Background: The Synar Amendment requires states and territories to enact a law prohibiting the sale of tobacco to minors and to enforce that law in a manner that could reasonably be expected to decrease the availability of tobacco to minors.
Objective: To determine if the Department of Health and Human Services (DHHS) and applicant states and territories are complying with the Synar Amendment.
Data sources: Block grant applications from 59 states and territories describing activities during the federal fiscal year 1998.
Measures: Whether applicants had enacted a tobacco sales law without loopholes, conducted enforcement inspections, penalized violators, and conducted a valid statewide survey with violation rates below the permissible threshold, and whether DHHS actions were consistent with the statutory requirements of the Synar Amendment.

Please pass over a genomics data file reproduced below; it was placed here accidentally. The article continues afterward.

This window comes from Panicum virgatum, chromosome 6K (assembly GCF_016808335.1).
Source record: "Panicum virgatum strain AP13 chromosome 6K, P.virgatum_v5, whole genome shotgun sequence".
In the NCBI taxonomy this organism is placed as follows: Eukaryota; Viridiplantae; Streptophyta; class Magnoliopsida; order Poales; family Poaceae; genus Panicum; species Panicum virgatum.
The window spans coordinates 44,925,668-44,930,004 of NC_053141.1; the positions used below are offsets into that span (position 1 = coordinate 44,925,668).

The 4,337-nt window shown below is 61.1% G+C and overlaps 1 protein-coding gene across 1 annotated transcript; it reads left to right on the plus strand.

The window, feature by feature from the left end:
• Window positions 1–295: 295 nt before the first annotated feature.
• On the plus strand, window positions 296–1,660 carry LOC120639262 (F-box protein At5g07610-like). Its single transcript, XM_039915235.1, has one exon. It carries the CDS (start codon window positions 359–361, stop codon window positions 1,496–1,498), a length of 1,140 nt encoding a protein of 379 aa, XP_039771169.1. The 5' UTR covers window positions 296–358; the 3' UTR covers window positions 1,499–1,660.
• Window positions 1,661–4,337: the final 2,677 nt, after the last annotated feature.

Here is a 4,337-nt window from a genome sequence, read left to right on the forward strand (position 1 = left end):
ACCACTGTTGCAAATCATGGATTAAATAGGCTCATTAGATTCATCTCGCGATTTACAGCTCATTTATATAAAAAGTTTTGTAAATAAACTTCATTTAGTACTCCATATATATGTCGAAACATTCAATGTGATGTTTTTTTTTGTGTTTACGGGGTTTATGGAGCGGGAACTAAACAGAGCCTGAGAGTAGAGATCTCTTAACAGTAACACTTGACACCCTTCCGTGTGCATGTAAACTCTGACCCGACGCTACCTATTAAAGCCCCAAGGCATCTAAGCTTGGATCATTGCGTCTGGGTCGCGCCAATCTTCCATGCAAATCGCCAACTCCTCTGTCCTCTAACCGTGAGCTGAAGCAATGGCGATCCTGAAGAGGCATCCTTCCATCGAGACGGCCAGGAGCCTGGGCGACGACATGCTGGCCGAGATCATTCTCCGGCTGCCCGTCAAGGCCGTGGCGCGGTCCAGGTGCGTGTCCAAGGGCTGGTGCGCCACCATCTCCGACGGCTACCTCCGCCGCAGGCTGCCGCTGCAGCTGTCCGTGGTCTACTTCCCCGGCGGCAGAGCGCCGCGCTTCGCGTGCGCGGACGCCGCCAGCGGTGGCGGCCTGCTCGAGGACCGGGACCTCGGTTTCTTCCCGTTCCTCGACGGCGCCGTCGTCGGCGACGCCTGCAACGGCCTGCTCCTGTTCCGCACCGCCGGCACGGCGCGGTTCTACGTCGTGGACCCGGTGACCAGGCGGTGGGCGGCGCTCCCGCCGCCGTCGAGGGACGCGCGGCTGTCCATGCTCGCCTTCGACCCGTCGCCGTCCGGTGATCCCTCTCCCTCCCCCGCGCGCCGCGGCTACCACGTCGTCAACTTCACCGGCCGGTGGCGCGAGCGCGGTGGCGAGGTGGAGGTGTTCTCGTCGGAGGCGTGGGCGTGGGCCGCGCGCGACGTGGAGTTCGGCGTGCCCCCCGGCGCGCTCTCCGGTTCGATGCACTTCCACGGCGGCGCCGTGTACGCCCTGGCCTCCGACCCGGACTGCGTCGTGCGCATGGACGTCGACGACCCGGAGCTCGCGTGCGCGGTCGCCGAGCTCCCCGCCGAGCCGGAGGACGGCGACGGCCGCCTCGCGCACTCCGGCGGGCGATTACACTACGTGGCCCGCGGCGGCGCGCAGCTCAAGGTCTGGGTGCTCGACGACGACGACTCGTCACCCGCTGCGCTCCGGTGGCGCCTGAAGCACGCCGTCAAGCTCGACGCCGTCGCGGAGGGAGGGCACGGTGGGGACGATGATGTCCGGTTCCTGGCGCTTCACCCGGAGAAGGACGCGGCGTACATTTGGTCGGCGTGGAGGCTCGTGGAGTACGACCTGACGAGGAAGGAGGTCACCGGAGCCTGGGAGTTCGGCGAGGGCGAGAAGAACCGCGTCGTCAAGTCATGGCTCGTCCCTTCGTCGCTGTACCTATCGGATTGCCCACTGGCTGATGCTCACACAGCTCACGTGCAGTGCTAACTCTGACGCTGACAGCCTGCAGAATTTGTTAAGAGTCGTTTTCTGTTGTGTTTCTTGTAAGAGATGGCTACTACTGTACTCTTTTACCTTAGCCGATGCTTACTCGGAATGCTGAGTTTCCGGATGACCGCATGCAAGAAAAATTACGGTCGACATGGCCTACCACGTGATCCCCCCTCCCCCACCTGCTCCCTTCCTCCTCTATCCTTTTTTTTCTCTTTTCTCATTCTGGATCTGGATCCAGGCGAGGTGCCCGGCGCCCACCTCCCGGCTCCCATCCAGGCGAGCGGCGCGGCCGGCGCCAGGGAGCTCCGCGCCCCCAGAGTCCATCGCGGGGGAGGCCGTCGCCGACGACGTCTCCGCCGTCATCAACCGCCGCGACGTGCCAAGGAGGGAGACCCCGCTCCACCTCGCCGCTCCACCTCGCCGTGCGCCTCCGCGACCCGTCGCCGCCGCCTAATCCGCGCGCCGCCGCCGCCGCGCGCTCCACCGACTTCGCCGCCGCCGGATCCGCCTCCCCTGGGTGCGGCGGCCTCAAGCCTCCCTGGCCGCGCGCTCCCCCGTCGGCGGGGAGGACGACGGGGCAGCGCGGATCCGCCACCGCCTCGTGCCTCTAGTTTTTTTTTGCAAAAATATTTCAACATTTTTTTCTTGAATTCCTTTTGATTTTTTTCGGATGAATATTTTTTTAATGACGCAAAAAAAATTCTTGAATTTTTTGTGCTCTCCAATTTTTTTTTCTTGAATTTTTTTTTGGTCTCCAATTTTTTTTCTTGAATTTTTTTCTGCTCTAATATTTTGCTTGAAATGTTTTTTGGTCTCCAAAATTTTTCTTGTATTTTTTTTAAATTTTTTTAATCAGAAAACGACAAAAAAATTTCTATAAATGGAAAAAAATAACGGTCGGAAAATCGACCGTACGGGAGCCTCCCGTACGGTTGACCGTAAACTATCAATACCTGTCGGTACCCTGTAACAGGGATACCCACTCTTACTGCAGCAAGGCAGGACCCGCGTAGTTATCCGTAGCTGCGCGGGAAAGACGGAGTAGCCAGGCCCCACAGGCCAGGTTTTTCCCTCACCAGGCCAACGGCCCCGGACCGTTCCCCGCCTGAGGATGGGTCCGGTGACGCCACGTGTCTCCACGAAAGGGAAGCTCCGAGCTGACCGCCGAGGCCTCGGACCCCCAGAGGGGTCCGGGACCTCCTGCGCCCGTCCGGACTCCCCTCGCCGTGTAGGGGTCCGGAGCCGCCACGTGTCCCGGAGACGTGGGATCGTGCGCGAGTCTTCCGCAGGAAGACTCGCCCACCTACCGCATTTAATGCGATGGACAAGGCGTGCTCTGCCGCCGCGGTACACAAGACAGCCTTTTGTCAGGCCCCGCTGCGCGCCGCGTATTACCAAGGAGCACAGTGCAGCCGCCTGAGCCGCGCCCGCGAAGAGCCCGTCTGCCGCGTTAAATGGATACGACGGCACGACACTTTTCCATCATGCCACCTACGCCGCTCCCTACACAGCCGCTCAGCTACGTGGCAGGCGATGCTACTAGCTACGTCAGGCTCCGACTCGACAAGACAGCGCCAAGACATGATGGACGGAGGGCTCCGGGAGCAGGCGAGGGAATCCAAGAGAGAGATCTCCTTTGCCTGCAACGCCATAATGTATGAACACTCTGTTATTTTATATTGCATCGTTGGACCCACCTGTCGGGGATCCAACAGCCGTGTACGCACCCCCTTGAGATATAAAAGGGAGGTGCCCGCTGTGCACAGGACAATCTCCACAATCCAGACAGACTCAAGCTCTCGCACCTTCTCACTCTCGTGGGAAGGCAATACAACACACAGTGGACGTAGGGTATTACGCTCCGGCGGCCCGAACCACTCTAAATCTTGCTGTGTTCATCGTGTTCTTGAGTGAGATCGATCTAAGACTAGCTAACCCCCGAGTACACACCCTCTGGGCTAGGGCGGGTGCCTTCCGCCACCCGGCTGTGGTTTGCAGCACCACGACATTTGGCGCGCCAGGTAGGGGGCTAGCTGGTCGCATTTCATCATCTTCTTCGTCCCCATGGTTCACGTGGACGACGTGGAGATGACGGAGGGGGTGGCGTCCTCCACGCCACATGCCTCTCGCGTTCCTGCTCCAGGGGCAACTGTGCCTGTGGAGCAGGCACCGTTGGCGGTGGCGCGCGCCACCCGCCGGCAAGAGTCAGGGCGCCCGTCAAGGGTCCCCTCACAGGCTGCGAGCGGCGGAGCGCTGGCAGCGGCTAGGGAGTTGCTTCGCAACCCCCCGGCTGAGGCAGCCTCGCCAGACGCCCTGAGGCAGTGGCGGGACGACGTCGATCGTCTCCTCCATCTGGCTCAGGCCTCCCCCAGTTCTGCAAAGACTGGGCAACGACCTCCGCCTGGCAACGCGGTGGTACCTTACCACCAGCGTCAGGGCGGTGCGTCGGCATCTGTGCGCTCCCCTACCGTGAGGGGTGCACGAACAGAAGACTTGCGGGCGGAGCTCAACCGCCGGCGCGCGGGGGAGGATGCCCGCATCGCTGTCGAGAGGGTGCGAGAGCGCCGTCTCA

Results: Three applicants had laws containing loopholes, 6 failed to conduct enforcement inspections, 7 failed to prosecute violators, 2 failed to conduct a valid survey, and 10 failed to demonstrate compliance with violation rate goals. Fifteen applicants failed 1 or more criteria and 8 were ultimately penalized by DHHS. No measurable progress in reducing violation rates was reported by 30 states, with 16 reporting an increase during the previous year. Twenty-four applicants were granted delays.
Conclusions: States that demonstrated remarkable progress were balanced by states with worsening performance; as a whole there was no significant national progress toward reducing the availability of tobacco to youths. This failure can be attributed to inadequate resources devoted to enforcement and reliance on merchant education in lieu of bona fide law enforcement.